Igor Ivanov, the head of Russia's National Security Council and one of the Kremlin's leading figures in regard to the Iranian nuclear issue, arrived in Israel Tuesday for talks expected to focus on Teheran.
Ivanov met with National Security Council head Ilan Mizrahi on Tuesday, and is scheduled to meet with Foreign Minister Tzipi Livni on Wednesday.
There are conflicting accounts of whether he will meet Prime Minister Ehud Olmert as well, something that fueled speculation he may meet Palestinian Authority Prime Minister Ismail Haniyeh.
Russia, unlike the US or EU, meets with Hamas leaders, and has invited Damascus-based Hamas head Khaled Mashaal to visit Moscow twice in the last year - once following Hamas's victory in the Palestinian Legislative Council elections, and again following the Mecca agreement between Hamas and Fatah.
Israel, however, has indicated that its top officials will not meet on the same visit with foreign diplomats who meet Hamas members of the new PA unity government. Last month Foreign Ministry director-general Aharon Abramovitch declined to meet Norwegian Deputy Foreign Minister Raymond Johansen after Johansen met Haniyeh.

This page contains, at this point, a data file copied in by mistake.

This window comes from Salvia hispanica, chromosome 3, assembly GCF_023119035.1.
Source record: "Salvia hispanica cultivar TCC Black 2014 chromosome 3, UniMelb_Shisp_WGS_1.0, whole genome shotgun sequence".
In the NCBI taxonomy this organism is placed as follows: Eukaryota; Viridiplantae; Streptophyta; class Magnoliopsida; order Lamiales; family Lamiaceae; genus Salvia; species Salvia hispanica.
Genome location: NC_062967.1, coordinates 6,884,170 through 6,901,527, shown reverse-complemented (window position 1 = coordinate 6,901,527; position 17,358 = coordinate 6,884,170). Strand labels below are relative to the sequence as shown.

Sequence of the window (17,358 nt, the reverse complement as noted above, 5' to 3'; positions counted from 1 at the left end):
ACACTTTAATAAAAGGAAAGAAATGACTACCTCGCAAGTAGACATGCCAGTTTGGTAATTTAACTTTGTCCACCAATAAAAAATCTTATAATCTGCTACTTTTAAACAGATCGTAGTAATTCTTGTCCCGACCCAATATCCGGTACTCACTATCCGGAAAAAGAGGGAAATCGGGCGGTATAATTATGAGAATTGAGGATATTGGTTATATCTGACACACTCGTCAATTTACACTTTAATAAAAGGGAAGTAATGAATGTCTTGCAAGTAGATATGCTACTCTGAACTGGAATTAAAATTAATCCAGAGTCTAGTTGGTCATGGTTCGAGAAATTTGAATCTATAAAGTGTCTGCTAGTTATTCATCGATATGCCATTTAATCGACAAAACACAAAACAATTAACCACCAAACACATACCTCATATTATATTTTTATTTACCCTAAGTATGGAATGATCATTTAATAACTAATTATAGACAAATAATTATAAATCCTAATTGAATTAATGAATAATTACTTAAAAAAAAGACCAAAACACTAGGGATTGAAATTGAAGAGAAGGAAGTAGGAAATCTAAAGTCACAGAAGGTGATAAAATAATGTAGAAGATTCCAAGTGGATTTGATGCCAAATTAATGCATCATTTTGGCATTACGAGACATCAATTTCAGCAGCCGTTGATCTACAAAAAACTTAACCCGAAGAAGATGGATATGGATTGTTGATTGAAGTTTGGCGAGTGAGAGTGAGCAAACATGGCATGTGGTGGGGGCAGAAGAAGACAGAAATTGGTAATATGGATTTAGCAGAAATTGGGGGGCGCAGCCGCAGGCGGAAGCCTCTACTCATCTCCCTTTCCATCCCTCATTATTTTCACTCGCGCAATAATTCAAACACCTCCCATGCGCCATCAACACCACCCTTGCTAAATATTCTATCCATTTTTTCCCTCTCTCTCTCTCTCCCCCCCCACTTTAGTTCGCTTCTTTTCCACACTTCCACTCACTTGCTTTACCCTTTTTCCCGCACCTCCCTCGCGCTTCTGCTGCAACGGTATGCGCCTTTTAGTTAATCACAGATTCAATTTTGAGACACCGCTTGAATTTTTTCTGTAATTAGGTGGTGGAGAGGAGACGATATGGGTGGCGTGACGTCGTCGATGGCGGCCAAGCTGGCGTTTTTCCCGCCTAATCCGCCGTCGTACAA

A senior Russian diplomatic official denied that Ivanov would be meeting Haniyeh or any other Hamas official during his two-day visit, and also said a meeting with Olmert was scheduled. Officials in the Prime Minister's Office said the meeting had been taken off the schedule, but gave no reason for the change.
In addition to meeting Mizrahi, Ivanov met with the families of kidnapped soldiers Gilad Schalit, Ehud Goldwasser and Eldad Regev.
Ivanov and Olmert developed what diplomatic sources described as a "good" working relationship when Ivanov was Russia's foreign minister and Olmert was deputy prime minister and industry and trade minister under Ariel Sharon.
Diplomatic sources said Ivanov visits Israel once or twice a year, and this visit is part of an ongoing dialogue between the Israeli and Russian National Security Councils. The sources said this visit was planned some two months ago, and was not connected to Iranian President Mahmoud Ahmadinejad's announcement Monday that Iran was capable of enriching nuclear fuel "on an industrial scale." Both Israeli and Russian officials have disputed Ahmadinejad's claim.